Stockmarket falls and low interest rates shatter pension dreams
22 April 2003
Some personal pensions funds have plummeted by as much as 50 per cent over the past six years, according to new research.
Data collection group, Moneyfacts, has revealed that the stockmarket slump and low interest rates have had a devastating effect on some pension plans.
The Moneyfacts study shows that a male aged 65 who retired in January 1997, having contributed to his pension for 15 years, would have a with-profits fund worth £24,617 or a unit-linked fund worth £19,195.
However, a man retiring today, having made exactly the same payments, would have built up a fund worth only £16,514 with-profits or a 9,867 unit-linked pension fund.
With-profits pensions tend to have less money invested in the stockmarket and so have been less badly hit than unit-linked pensions.
Even if investors attempt to reduce stockmarket risks to their pension fund, there is still the problem of falling annuity rates.
Reduced pension pots and falling annuity rates due to low inflation are hitting pensioners doubly hard, Moneyfacts claims.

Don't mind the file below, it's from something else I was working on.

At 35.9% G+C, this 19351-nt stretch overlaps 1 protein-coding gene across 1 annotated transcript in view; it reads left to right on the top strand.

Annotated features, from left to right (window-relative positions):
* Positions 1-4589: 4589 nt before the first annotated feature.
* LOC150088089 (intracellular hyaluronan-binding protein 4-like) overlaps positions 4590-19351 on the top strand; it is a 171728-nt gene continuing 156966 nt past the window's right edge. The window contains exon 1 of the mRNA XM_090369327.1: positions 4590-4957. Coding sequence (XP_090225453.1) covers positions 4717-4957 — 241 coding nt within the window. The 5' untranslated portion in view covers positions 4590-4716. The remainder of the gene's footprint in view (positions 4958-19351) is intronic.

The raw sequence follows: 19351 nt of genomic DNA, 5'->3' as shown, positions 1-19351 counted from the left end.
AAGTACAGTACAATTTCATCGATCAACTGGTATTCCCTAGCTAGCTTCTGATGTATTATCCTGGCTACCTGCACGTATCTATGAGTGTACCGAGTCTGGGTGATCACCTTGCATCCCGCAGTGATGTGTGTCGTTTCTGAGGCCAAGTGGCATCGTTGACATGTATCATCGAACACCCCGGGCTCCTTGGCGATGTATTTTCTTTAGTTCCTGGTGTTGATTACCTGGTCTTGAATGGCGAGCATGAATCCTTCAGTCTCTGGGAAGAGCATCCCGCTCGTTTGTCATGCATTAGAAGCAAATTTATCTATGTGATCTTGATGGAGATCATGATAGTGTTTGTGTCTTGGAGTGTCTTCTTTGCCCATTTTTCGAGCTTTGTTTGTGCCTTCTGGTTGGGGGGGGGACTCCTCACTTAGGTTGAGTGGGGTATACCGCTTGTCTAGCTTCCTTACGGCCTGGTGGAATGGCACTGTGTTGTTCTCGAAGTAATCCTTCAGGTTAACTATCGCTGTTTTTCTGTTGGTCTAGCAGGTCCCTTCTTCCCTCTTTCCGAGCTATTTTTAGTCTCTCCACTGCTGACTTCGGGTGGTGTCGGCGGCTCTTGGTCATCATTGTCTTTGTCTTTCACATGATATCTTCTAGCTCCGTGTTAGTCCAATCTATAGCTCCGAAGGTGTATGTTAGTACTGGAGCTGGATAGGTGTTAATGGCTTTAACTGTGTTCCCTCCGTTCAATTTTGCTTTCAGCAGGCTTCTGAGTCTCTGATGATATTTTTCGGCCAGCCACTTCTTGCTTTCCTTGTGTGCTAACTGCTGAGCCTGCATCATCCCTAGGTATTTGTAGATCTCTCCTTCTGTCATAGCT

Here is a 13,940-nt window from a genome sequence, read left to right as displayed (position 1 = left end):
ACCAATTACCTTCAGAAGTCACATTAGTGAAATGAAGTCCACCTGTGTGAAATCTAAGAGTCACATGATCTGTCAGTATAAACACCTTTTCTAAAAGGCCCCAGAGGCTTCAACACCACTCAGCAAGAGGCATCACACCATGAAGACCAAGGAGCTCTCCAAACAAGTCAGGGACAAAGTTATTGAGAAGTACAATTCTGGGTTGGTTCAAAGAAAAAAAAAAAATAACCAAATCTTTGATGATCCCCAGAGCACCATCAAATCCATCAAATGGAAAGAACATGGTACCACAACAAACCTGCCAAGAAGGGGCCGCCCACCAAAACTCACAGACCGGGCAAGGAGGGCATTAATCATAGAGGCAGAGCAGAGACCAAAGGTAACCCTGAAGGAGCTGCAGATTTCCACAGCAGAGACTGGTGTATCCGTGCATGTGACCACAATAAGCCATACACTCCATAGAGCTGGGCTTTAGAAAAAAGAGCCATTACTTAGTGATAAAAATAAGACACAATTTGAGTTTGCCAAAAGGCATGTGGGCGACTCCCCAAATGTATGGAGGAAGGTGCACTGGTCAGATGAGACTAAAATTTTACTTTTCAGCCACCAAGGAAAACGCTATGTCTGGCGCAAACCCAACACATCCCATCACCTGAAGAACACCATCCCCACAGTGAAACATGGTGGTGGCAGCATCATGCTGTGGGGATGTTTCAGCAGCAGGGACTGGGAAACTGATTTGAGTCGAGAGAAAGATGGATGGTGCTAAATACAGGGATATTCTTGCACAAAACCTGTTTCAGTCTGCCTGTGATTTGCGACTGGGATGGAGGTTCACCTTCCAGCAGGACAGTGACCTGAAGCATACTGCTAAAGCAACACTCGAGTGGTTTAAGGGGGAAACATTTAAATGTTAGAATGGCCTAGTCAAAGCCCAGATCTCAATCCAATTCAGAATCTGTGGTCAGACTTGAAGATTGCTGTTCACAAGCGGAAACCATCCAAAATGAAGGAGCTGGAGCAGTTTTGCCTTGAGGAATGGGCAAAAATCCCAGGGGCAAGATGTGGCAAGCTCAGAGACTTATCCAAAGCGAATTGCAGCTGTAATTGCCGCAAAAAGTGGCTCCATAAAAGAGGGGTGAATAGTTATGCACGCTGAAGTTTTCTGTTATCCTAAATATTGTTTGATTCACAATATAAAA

It points out that, a retiree in 1997 who converted a pension pot of 100,000 pounds into an annuity would have got a lifetime income of 11,020 pounds each year, assuming certain criteria. Today, the best deal available is a 7,280 pound income, a fall of 34 percent.
Editor of Investment, Life and Pensions Moneyfacts, Richard Eagling said, 'An individual retiring today would have a smaller pension fund than the same person retiring six years ago and would face the added disappointment of receiving a much reduced annuity rate.'
'Dreams of a comfortable retirement could easily be shattered unless individuals can either make up the pension shortfall through greater contributions or accept that they may have to delay their retirement.'